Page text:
When Rhetoric Equates Violence: The Downfall of Recent Discourse

by / 8 Comments / 66 View / June 10, 2015

I typically begin my articles with a few disclosures, and I feel it is appropriate to do so for this read. First, this article is long.  But the length is primarily due to the fact that I believe this is a complex issue that cannot be summed up in a short post; therefore, it is equally imperative if you want to hear out what I am saying, you read this in entirety.  Second, this article is written in two parts – both which are related in many ways but operate independently.  I will begin with establishing something I have wanted to voice for a while: how rhetoric in recent “activism” has been bastardized to a point where it is distorted our global view of issues.  The second (to be published in the near future) is how this trend of rhetoric is counter-productive to the liberal movement overall.  I broke up the articles, amid the fact they would be connected, to ease the readability and allow a discussion, if one is prompted, on each independent issue.  Therefore, note that the second premise, while related to the former, is not dependent on it: even if you believe such trends are justified, if they do on an utilitarian scale create setbacks to what they are trying to solve, they are pragmatically hypocritical.

I also will use the terms pragmatic and principle hypocrisy, as I stated above, numerous times. Pragmatic hypocrisy indicates when a certain action historically has led to setbacks for the intended outcome of that action.  Principle hypocrisy is used to expose hypocrisy in logic, opposed to application.  The separation of the two is necessary because the utilitarian and righteousness of actions is a complex and often non-overlapping matter.  Yes, so far this article sounds like an academic pompous diatribe where I may attempt to crusade the liberal movement with a bunch of technicalities: that is the opposite goal, however, I wanted to state the above at the expense of humor or lightheartedness in order to be clear of my intentions.  Because, as this article will go on to discuss, intentions can often be subject to pragmatic hypocrisy.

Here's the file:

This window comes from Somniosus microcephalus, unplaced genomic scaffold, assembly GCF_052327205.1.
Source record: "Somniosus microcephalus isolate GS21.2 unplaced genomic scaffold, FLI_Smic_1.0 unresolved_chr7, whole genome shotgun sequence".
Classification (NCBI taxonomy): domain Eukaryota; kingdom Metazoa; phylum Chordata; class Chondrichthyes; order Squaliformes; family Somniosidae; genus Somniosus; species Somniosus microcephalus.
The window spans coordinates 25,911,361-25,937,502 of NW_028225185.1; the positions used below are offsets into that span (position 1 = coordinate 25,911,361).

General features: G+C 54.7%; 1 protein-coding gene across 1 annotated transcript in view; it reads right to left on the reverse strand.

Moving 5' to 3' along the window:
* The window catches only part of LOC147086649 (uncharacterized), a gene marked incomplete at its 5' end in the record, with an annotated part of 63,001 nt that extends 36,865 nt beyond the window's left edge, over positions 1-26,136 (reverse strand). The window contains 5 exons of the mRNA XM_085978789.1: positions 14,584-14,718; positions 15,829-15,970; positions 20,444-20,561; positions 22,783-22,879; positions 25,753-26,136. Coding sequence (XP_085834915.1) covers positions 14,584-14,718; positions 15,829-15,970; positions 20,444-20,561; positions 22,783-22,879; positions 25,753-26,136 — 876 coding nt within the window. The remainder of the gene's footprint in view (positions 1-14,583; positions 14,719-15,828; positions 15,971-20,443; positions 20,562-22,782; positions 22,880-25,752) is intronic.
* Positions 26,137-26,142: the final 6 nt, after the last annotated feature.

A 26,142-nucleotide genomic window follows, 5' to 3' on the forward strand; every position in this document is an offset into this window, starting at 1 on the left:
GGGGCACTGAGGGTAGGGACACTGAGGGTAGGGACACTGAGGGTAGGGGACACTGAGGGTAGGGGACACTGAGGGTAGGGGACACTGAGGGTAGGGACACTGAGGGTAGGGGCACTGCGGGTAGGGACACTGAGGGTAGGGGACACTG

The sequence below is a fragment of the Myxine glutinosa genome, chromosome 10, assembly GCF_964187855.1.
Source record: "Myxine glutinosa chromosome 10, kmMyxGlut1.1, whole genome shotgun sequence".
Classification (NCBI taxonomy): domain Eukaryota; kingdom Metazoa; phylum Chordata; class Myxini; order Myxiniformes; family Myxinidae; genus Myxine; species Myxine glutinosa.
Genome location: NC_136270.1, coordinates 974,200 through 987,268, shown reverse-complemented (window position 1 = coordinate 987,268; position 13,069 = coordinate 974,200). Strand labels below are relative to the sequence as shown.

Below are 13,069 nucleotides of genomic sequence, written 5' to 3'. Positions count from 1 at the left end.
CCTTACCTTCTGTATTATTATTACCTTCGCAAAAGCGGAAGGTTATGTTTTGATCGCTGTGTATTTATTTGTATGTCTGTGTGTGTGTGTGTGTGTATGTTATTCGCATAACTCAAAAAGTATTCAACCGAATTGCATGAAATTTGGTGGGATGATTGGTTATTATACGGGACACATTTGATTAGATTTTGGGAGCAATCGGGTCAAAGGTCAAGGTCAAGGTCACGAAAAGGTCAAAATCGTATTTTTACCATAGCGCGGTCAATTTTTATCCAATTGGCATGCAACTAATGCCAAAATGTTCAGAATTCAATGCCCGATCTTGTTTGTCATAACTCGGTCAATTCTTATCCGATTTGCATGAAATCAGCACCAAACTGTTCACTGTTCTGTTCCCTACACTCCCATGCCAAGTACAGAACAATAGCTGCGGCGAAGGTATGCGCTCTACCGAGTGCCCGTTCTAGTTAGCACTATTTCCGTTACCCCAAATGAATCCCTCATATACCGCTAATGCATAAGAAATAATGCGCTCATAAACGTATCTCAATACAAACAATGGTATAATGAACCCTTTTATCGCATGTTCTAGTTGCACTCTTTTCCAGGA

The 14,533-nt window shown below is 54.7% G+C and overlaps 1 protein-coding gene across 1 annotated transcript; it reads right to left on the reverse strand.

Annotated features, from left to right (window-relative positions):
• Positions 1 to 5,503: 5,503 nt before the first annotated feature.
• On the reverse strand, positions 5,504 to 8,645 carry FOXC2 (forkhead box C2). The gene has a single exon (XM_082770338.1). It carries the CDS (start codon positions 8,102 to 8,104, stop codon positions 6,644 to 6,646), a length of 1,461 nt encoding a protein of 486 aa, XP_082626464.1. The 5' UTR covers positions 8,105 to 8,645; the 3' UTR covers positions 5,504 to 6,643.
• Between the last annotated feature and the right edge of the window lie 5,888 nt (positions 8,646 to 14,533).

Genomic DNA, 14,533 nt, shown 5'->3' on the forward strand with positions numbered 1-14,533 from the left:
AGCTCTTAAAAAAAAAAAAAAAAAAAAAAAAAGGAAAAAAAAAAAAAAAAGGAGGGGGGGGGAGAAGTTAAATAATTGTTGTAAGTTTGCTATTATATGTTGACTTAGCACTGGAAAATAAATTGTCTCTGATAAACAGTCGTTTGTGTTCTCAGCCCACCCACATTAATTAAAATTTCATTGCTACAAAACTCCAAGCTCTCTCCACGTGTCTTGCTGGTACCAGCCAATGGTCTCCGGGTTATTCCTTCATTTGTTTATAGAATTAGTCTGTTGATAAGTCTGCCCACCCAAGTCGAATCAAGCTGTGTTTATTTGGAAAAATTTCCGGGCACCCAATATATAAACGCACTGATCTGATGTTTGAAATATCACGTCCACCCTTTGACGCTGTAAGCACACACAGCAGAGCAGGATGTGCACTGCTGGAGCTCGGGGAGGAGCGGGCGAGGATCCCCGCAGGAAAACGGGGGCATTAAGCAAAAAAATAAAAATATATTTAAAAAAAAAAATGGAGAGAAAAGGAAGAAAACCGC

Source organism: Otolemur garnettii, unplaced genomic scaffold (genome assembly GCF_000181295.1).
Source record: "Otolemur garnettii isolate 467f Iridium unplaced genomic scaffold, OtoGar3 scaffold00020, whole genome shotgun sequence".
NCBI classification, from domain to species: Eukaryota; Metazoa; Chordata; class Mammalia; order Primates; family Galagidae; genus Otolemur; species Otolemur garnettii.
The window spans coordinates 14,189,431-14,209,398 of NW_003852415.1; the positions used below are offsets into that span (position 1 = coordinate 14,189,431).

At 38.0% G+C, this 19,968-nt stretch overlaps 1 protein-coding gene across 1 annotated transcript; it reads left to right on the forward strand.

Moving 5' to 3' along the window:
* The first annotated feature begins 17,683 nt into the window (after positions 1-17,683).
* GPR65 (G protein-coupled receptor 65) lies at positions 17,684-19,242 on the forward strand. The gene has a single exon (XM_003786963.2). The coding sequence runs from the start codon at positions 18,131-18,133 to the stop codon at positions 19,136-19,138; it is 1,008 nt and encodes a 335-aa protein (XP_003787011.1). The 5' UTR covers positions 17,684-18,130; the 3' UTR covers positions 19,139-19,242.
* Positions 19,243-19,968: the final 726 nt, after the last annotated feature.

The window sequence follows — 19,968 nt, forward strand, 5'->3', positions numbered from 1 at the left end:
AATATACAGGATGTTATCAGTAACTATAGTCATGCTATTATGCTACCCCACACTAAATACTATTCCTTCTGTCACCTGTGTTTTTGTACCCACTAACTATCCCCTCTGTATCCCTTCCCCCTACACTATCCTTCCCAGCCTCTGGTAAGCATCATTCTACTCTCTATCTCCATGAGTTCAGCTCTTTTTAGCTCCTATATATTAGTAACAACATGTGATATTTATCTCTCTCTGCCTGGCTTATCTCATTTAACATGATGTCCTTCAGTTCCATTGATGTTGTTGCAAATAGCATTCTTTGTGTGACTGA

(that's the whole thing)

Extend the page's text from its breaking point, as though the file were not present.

My first issue is with the media.  While the second part of this read will deal more with trends regarding individual liberal proponents, perhaps a better title for this segment would be “The Career of Liberal Publications.”  The liberal media, I sincerely believe, doesn’t care too much about liberal issues.  And if it does, it seriously fails at it.  All of the major liberal proponents, be HuffPost, Buzzfeed, etc. all seem to be in the game for one thing and one thing only: hype.  More specifically speaking: social media clicks and shares.  Oh wait, this is just another “the media sucks” trope meshed up in one long and boring read?  I cannot brag about my writing being the most engaging thing in the world, but that isn’t the exact vibe I am trying to establish.  The issue is that media outlets will ride any issue, often concerning a valid liberal contention, to the point that it distorts and bastardizes the proportions of that issue.